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Dodgers’ Julio Urías does what he’s asked, and against Brewers that meant putting up zeros

Julio Urias completes a pitch and Brewers first baseman Daniel Vogelbach swings and misses.
Dodgers pitcher Julio Urias strikes out Milwaukee Brewers first baseman Daniel Vogelbach during the sixth inning of Game 1 at Dodger Stadium.
(Robert Gauthier / Los Angeles Times)

As dominant as the Dodgers looked early Wednesday, and as comfortably as they closed out a 4-2 win over the Milwaukee Brewers in Game 1 of the best-of-three wild-card round, there were several moments in the middle innings their superiority came under threat.

Between the third and sixth, the offense went cold. In the fourth, a three-run lead was cut to one after Milwaukee shortstop Orlando Arcia’s two-run home run. In each of the three innings that followed, the Brewers put the tying run aboard. Twice, a runner got to second.

It had all the ingredients for another potential Dodgers postseason collapse.

“After the Arcia home run,” Brewers manager Craig Counsell said, “we’re one swing away.”

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But each time the Brewers threatened, Julio Urías slammed the door in their face. In perhaps his best postseason appearance yet, throwing a playoff career-best three scoreless innings in relief, the left-hander kept the Dodgers ahead.

Fourteen photos that capture Game 1 of the National League wild-card series between the Dodgers and Milwaukee Brewers at Dodger Stadium on Wednesday.

“Julio’s one of those guys that’s always battled,” Buehler said. “I think people forget how young Julio is, how talented he is, how impressive he was for so long. I love being around Julio and watching him and learning from him even. He’s young. He’s younger than I am. But he’s been here a lot longer than me.”

That experience was needed Wednesday, as Urías made his annual postseason switch from rotation to bullpen. It’s a role he’s served since his rookie season in 2016, with 12 of his 13 career playoff appearances coming as a reliever.

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“He was great,” manager Dave Roberts said. “I give him so much credit for being open to whatever we ask.”

If the Dodgers advance, Urías will likely become a postseason starter again, especially in longer series with no off days that will require the team to get deeper into its rotation.

But against the Brewers, Urías was best served coming out of the ’pen and giving the Dodgers length after Buehler was removed early to protect a blister on his right index finger.

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“We just don’t know what we were going to get from Walker to be quite honest,” Roberts said. “We had a rested ‘pen. I had a good idea Julio was going to pitch tonight. I just didn’t know when it was going to happen. It just worked more seamless, which was great.”

After stranding Christian Yelich following his single in the fifth, Urías had to pitch around a defensive mistake in the sixth when first baseman Max Muncy misplayed Avisail Garcia’s shallow right-field single, allowing Garcia to reach second.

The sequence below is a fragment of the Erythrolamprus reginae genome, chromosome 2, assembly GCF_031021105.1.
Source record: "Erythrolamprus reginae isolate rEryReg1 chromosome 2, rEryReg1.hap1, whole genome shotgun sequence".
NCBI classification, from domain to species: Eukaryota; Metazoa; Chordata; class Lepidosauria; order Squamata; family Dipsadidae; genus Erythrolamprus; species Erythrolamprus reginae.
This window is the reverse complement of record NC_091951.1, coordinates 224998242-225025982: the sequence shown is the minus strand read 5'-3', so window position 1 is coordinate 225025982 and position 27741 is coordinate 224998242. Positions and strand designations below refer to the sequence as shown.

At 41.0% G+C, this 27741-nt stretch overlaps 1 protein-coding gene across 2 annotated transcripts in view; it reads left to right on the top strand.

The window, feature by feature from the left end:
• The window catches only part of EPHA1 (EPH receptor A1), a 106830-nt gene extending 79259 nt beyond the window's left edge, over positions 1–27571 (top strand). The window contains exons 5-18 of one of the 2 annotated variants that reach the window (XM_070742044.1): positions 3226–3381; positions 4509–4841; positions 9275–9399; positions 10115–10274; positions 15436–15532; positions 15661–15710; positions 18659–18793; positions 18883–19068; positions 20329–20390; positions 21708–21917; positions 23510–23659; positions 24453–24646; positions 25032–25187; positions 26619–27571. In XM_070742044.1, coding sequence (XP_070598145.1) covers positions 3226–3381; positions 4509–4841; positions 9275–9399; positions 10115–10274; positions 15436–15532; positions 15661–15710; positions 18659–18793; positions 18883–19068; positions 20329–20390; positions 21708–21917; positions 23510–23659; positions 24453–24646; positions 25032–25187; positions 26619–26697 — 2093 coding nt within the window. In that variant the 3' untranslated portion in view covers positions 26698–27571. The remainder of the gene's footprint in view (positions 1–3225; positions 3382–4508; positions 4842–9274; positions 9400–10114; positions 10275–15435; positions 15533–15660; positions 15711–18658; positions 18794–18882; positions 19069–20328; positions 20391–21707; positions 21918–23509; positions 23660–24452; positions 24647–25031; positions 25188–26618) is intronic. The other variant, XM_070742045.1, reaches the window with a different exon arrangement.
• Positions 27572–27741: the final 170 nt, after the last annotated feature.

“[It was] soft contact and it ended up in the outfield,” Urías said through a translator postgame. “But you have to understand that’s part of the game, those are the circumstances, and I was able to get out of it.”

Indeed he did, fanning Arcia with a curveball before handcuffing Eric Sogard with a full-count fastball that could only be grounded back to the mound.

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With two outs in the seventh, Yelich got aboard again, lining a fastball the other way for a down-the-line double. But after a mound meeting, Urías settled down and retired the side on Tyrone Taylor‘s infield popup. In the next half-inning, Corey Seager homered to extend the lead to 4-2.

Kenley Jansen completed a hitless ninth inning, but with subpar stuff and little command, a combination that won’t play as well deeper into October.

“[He was] attacking people, got in the zone, got outs, soft contact,” Seager said of Urías, who was credited with his third career postseason win. “That’s a huge effort from our pitching staff. That’s what you need going forward.”

The Dodgers’ plan with Urías, who according to Roberts is “very unlikely” to pitch in a potential Game 3 on Friday, seems much more clear now. If they take care of the Brewers and move on to the best-of-five NLDS, he’ll be used in a leverage situation of a different kind — starting a pivotal game late in a playoff series.

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Urías has only had that chance once before, when he allowed four runs in 3 2/3 innings of a Game 4 loss to the Chicago Cubs in the 2016 NLCS, the first of three straight defeats in a series that saw the Dodgers squander a 2-1 lead.

Four years later, though, Urías, 24, maintains the notion that his role makes no difference, that he is fully subscribed to a whatever-is-asked, all-hands-on-deck philosophy.

“They know that I’ll always be willing to give 100%, and that’s going to happen regardless of the outcome,” Urías said. “Luckily tonight we got the win.”

Only, it wasn’t luck. The Dodgers called on Urías to help deliver a key Game 1 win. He didn’t disappoint.


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